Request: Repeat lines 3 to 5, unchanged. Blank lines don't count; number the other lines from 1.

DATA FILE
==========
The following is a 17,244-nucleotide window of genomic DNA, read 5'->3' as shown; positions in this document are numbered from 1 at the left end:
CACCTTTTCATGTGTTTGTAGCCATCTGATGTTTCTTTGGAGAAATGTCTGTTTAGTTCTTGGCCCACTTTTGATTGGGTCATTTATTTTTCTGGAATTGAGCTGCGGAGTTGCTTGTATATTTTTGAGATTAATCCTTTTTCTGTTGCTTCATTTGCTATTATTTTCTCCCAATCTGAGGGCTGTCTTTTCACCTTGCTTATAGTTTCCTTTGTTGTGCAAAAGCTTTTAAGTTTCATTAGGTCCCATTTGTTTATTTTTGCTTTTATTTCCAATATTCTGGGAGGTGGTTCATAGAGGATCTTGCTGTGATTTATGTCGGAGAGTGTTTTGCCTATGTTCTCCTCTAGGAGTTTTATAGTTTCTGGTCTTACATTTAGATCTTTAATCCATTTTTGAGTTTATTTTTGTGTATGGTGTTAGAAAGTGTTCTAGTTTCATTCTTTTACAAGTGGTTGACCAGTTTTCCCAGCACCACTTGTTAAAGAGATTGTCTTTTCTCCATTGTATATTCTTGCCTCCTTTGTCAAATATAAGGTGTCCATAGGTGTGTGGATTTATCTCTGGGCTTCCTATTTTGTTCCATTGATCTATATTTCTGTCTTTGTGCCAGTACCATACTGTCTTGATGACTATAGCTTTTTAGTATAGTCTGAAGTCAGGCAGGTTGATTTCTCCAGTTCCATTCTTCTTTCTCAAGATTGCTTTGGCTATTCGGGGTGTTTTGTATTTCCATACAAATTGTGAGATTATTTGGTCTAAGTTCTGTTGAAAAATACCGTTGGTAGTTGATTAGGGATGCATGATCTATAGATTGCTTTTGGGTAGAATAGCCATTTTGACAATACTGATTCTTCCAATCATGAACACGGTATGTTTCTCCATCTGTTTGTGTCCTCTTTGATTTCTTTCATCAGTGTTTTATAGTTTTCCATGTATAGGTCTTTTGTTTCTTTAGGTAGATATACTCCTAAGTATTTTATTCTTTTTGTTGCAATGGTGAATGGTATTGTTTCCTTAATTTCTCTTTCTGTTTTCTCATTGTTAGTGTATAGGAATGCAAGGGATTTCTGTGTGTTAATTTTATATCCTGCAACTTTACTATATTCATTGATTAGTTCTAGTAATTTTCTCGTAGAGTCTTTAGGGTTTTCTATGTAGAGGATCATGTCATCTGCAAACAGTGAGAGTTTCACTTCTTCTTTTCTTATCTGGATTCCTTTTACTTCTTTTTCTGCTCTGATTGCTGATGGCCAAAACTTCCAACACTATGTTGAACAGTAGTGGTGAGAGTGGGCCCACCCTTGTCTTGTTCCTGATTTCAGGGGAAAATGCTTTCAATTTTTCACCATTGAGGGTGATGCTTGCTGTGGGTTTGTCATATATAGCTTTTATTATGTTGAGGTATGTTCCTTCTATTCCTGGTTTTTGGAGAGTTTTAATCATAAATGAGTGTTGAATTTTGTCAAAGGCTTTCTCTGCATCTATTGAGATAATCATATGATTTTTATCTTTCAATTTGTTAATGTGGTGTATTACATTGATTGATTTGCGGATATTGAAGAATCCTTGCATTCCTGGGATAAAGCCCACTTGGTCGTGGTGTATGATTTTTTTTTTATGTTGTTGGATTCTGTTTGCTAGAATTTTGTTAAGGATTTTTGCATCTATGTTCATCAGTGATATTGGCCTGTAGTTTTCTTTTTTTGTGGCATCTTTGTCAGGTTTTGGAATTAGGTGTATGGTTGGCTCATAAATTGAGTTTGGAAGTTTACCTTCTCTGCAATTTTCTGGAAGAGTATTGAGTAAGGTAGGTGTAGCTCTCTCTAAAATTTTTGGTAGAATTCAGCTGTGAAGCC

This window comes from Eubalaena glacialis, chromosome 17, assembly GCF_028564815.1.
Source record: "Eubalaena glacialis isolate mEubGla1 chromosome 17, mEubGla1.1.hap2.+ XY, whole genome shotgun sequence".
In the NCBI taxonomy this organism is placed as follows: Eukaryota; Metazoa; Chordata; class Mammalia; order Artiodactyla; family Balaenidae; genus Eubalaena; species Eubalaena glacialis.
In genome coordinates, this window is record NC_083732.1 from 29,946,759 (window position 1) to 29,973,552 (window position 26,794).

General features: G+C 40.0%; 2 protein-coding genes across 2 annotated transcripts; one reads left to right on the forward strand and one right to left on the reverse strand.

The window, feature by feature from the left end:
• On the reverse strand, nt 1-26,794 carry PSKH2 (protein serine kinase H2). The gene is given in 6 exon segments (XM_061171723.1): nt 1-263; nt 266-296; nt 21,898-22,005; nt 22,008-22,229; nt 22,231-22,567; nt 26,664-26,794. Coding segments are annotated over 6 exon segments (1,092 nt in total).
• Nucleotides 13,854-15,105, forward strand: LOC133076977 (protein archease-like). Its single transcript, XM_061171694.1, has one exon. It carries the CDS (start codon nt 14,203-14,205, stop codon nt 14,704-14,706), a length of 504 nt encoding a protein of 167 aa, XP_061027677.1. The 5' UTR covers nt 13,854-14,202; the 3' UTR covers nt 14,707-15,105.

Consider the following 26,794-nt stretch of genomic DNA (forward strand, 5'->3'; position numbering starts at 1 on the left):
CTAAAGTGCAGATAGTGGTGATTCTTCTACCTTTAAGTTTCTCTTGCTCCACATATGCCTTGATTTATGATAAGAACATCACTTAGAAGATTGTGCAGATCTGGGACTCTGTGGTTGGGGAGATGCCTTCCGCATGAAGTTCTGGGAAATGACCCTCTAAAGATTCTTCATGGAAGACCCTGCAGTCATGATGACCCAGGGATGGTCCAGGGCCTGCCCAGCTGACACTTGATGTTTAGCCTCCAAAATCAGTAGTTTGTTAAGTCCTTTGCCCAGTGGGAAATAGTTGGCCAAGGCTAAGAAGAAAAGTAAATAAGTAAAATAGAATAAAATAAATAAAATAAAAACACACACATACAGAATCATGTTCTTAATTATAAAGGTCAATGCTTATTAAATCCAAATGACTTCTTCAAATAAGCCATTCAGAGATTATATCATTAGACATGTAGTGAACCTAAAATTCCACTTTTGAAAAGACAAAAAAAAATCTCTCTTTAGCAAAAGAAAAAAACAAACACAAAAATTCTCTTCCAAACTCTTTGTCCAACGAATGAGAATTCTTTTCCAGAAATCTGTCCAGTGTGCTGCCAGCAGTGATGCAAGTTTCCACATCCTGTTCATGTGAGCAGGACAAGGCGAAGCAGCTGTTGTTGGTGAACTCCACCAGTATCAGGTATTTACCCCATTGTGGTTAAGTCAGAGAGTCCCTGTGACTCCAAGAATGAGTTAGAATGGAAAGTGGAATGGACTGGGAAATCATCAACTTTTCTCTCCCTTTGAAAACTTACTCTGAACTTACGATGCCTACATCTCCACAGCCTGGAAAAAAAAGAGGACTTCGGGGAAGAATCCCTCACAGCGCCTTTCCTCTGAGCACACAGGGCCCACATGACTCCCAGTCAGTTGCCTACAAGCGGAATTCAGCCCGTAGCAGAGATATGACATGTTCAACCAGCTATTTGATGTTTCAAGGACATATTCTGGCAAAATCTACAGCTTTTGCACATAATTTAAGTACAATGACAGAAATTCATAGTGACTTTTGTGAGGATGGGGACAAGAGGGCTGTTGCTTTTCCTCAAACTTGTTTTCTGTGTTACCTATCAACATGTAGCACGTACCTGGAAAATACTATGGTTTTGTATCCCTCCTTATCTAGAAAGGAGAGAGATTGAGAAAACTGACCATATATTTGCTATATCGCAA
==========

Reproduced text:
This window comes from Eubalaena glacialis, chromosome 17, assembly GCF_028564815.1.
Source record: "Eubalaena glacialis isolate mEubGla1 chromosome 17, mEubGla1.1.hap2.+ XY, whole genome shotgun sequence".
In the NCBI taxonomy this organism is placed as follows: Eukaryota; Metazoa; Chordata; class Mammalia; order Artiodactyla; family Balaenidae; genus Eubalaena; species Eubalaena glacialis.